Whitworth Communications

For Immediate Release

April 8, 2003

Whitworth Student Wins Prestigious Goldwater Scholarship
for Study of Math, Science

Caleb Hug, a Whitworth College junior double-majoring in physics and computer science, has joined a highly selective group of undergraduate math, science and engineering students receiving 2003 Barry M. Goldwater Scholarships.

From a field of nearly 1,100 top students nationwide, Hug was among 300 Goldwater Scholars recently selected on the basis of academic merit to receive one- and two-year scholarships of up to $7,500 per year. Hug received a one-year award covering expenses for his senior year at Whitworth.

"Initially I felt some pressure to be extra smart, but I soon figured that I would just continue to work hard, doing the same thing I have been doing to get me this far," says Hug, a native of La Grande, Ore. "I enjoy school, and this award is an added bonus that further encourages me to do my best. It is kind of fun to be associated with students from some of the most prestigious universities in the nation."

Whitworth College Associate Professor of Physics Richard Stevens says the Goldwater Scholarship is the premier undergraduate award of its type and that Hug has earned it.

"In addition to his excellence in coursework, Caleb has worked on several projects on campus and is a co-author on two papers submitted to international conferences detailing his on-campus research with the computer science department," Stevens says. "In addition, he worked on a system for modeling air-traffic control by computer for the Boeing Company this past summer."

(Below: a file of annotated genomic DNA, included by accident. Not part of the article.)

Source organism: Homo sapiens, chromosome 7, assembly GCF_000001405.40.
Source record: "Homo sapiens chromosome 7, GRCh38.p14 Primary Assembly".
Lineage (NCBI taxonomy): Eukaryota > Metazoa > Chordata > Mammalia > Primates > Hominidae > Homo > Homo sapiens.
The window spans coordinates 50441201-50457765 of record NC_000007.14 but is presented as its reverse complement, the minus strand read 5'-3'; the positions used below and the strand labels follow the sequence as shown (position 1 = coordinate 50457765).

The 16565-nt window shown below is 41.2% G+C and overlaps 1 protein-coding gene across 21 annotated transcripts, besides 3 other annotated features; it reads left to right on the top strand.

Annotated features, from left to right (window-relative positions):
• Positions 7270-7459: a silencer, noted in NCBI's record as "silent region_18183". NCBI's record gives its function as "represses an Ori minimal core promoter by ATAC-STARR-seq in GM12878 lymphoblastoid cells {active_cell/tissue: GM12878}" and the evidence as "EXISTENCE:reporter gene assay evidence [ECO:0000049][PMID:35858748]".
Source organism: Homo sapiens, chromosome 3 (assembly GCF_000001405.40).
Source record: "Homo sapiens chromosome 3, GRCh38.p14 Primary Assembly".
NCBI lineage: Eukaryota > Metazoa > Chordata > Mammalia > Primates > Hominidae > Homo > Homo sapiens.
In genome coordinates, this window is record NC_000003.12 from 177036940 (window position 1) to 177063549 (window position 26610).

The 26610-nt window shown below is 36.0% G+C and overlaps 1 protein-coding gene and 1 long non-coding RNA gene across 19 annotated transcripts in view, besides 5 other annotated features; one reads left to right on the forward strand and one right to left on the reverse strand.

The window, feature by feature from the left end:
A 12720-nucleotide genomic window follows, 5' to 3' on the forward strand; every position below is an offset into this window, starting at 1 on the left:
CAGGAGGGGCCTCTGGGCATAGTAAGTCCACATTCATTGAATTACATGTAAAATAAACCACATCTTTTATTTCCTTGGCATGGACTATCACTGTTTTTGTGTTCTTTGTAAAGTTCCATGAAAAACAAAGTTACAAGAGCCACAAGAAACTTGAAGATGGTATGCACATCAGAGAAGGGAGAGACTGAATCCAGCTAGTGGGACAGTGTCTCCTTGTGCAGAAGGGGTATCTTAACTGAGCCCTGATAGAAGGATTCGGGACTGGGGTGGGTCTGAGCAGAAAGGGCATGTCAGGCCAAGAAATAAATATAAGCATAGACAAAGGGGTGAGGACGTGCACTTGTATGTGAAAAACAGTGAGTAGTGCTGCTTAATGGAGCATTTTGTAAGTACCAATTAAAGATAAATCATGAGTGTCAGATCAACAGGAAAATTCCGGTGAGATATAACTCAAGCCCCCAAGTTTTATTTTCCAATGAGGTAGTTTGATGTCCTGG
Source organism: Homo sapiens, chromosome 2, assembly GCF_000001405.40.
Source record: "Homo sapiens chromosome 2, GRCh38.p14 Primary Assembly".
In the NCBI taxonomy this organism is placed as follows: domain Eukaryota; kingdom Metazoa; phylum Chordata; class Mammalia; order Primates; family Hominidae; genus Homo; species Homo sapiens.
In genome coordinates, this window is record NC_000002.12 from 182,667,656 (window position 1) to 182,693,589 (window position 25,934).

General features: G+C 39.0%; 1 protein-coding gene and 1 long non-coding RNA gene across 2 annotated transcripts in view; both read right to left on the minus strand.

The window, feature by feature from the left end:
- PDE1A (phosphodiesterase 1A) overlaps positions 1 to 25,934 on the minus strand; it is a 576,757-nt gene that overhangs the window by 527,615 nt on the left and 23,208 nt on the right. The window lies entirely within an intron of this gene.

The Barry M. Goldwater Scholarship and Excellence in Education Program was established by Congress in memory of former Senator Barry M. Goldwater and is designed to encourage outstanding students to pursue careers in the fields of mathematics, the natural sciences, and engineering.

Most Goldwater Scholars go on to Ph.D. programs where they continue to receive prestigious scholarships and fellowships for their graduate study. Recent Goldwater Scholars have received 55 Rhodes Scholarships, 55 Marshall Awards (including about a fifth of all U.S. students receiving each award in 2003), and numerous other distinguished fellowships and scholarships.

After graduating from Whitworth, Hug plans to enter a doctoral program in computer science and likely will focus his research and study on artificial intelligence, one of the strengths of Whitworth's computer science program.

Located in Spokane, Wash., Whitworth is a private, liberal arts college affiliated with the Presbyterian Church (U.S.A.). The college enrolls 2,200 students in more than 50 undergraduate and graduate programs.


Richard Stevens, chair and associate professor of physics, (509) 777-4508 or rstevens@whitworth.edu.

Greg Orwig, director of communications, (509) 777-4580 or gorwig@whitworth.edu.

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